All happy property owners are alike, each unhappy owner is unhappy in their own way

Russian writer Tolstoy’s famous opening to ‘Anna Karenina’ refers to families. But it seems equally true for today’s property markets around the world as central bank stimulus bubbles start to burst:

  • China had the biggest bubble and is first to burst, with prices and sales falling
  • US and European commercial property markets are close behind as bankruptcies increase
  • Residential housing markets are probably next in line, as interest rate rises start to impact


Elizabeth Kübler-Ross originally set out to understand how people come to terms with loss and death. Her ‘Paradigm of Loss’ model has since been more widely applied.

It clearly applies to today’s property market crisis as the chart suggests:

  • Property prices have been rising for decades, and people now assume this is “normal”
  • ‘Denial’ is therefore their reaction to any weakness – “prices never go down”; “the government wouldn’t let them fall”
  • ‘Anger’ is the next stage when prices do start to fall as ownership and mortgage costs increase
  • ‘Bargaining’ follows: lenders don’t want to book losses and so extend terms, borrowers cut back other spending
  • ‘Depression’ is the next stage when the reality of the downturn can no longer be avoided
  • ‘Acceptance’ is the final stage, when people move on and start to look for new opportunities


China’s property market only began to develop in the late 1990s. Before then, all property was owned by the government. There wasn’t even a Chinese word for “mortgage”.

Then the government panicked after 2008’s subprime crisis and launched the world’s largest-ever stimulus programme:

  • Lending has now reached $44tn; property prices peaked at 50x average incomes in Tier 1 cities like Shanghai
  • But now, prices are falling as the chart shows as buyers start to accept prices aren’t likely to recover
  • As the Wall Street Journal notes, China now has 20m pre-sold and unfinished apartments

Unfortunately for the buyers, these are likely to remain unfinished.

Evergrande, the world’s most indebted property developer with $300bn of debt has already gone bankrupt.

And this month has seen major developer China Vanke joining Country Garden in potentially following it.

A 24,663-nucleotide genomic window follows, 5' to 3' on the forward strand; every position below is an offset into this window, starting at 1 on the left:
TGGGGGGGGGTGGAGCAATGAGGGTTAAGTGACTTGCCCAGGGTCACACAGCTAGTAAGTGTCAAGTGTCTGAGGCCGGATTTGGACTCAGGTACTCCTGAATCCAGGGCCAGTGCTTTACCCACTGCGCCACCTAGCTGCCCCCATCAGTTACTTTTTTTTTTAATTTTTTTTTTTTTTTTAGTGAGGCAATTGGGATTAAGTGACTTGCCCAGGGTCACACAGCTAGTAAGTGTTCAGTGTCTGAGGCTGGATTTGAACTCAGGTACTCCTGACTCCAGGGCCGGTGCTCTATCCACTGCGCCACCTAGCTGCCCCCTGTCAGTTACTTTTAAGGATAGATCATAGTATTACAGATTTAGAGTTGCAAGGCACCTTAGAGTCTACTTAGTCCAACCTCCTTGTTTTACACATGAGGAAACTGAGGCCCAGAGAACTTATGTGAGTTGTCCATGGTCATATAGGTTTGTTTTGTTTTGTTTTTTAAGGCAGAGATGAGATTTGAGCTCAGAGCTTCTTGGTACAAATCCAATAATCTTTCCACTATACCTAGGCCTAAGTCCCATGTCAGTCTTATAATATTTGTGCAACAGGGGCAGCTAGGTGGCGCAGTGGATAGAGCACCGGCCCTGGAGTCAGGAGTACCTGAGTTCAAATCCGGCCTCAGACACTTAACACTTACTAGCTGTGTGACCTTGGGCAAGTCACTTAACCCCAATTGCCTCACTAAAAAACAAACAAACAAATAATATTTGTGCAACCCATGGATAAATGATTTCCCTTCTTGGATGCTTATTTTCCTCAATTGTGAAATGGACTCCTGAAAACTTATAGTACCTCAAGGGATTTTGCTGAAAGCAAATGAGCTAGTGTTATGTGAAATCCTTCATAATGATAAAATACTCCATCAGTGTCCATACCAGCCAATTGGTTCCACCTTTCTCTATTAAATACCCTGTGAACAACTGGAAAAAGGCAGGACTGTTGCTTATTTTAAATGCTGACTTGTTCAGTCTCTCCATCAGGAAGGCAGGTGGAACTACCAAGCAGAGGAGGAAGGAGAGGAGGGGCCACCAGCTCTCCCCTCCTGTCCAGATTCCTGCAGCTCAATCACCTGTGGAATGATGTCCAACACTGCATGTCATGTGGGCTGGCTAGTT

US markets are also seeing a downturn. The Federal Reserve’s stimulus policy effectively destroyed the market’s key role of price discovery:

  • If interest rates are near zero and the Feb is printing money, why bother to negotiate the price?
  •  The important thing is to buy as much as possible, and just wait for prices to rise

But today, interest rates are moving back to more normal levels. And so these deals no longer work. As New York Fed governor, Scott Rechler, warned in January:

“The entire commercial real estate space has to reset. No one really knows where the values are…You can’t raise rates this quickly and not expect a financial shock. We’re already working on transactions at 50% on the dollar: the equity is wiped out and half of the loan is wiped out.”

San Francisco’s iconic 4 Seasons Hotel (pictured) confirms his insight. The owner bought it for $127M in 2019 and spent millions in renovation. Last week, they defaulted on a $72m loan.

Unfortunately, commercial real estate is in major trouble across the USA:

In turn, regional banks are facing major problems. They made many of these loans – which now cannot be repaid.

EUROPE SEES COMMERCIAL AND RESIDENTIAL PROPERTY START TO CRASH  Europe’s residential and commercial property markets are also in the eye of the storm.

Giant Austrian property developer Signa went bankrupt in November.  Its jointly-owned landmark Berlin store, KaDeWe, declared bankruptcy in January.

German residential property is also under major pressure.  It is seeing its worst downturn for 60 years:

  • Multi-family buildings saw prices fall 20% last year
  • Single family properties dropped 11% and apartment prices fell 9%

And TAG, one of the largest landlords, warned last month that prices could fall 30% from their peak.

Unfortunately, we are probably only at the start of the crash. Elizabeth’s Kübler-Ross’ ‘Paradigm of Loss’ model is probably the best way to track its development.